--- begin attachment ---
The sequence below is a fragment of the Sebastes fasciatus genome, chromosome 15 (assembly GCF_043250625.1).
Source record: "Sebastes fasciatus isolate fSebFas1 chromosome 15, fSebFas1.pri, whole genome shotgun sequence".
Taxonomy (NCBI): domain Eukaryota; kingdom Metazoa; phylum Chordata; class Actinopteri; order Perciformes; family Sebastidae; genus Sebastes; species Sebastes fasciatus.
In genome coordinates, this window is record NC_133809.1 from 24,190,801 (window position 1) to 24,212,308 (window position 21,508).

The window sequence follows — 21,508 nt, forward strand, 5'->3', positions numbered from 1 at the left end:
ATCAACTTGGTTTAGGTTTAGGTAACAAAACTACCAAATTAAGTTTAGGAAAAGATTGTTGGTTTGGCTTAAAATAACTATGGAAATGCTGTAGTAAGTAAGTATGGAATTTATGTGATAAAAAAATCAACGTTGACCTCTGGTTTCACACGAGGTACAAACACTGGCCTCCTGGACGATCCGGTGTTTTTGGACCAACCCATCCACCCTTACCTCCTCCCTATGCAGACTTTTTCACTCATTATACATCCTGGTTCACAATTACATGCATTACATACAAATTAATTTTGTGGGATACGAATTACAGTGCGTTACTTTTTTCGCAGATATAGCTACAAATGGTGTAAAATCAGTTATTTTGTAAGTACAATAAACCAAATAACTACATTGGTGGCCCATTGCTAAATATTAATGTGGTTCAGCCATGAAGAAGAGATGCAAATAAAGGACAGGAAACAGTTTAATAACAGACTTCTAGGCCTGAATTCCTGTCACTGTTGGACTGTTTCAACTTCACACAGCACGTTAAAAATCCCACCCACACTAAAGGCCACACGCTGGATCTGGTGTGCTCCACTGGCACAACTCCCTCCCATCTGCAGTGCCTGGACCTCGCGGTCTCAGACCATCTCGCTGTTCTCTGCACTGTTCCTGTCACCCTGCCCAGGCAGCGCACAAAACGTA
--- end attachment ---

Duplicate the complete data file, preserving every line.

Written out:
The sequence below is a fragment of the Sebastes fasciatus genome, chromosome 15 (assembly GCF_043250625.1).
Source record: "Sebastes fasciatus isolate fSebFas1 chromosome 15, fSebFas1.pri, whole genome shotgun sequence".
Taxonomy (NCBI): domain Eukaryota; kingdom Metazoa; phylum Chordata; class Actinopteri; order Perciformes; family Sebastidae; genus Sebastes; species Sebastes fasciatus.
In genome coordinates, this window is record NC_133809.1 from 24,190,801 (window position 1) to 24,212,308 (window position 21,508).

The window sequence follows — 21,508 nt, forward strand, 5'->3', positions numbered from 1 at the left end:
ATCAACTTGGTTTAGGTTTAGGTAACAAAACTACCAAATTAAGTTTAGGAAAAGATTGTTGGTTTGGCTTAAAATAACTATGGAAATGCTGTAGTAAGTAAGTATGGAATTTATGTGATAAAAAAATCAACGTTGACCTCTGGTTTCACACGAGGTACAAACACTGGCCTCCTGGACGATCCGGTGTTTTTGGACCAACCCATCCACCCTTACCTCCTCCCTATGCAGACTTTTTCACTCATTATACATCCTGGTTCACAATTACATGCATTACATACAAATTAATTTTGTGGGATACGAATTACAGTGCGTTACTTTTTTCGCAGATATAGCTACAAATGGTGTAAAATCAGTTATTTTGTAAGTACAATAAACCAAATAACTACATTGGTGGCCCATTGCTAAATATTAATGTGGTTCAGCCATGAAGAAGAGATGCAAATAAAGGACAGGAAACAGTTTAATAACAGACTTCTAGGCCTGAATTCCTGTCACTGTTGGACTGTTTCAACTTCACACAGCACGTTAAAAATCCCACCCACACTAAAGGCCACACGCTGGATCTGGTGTGCTCCACTGGCACAACTCCCTCCCATCTGCAGTGCCTGGACCTCGCGGTCTCAGACCATCTCGCTGTTCTCTGCACTGTTCCTGTCACCCTGCCCAGGCAGCGCACAAAACGTA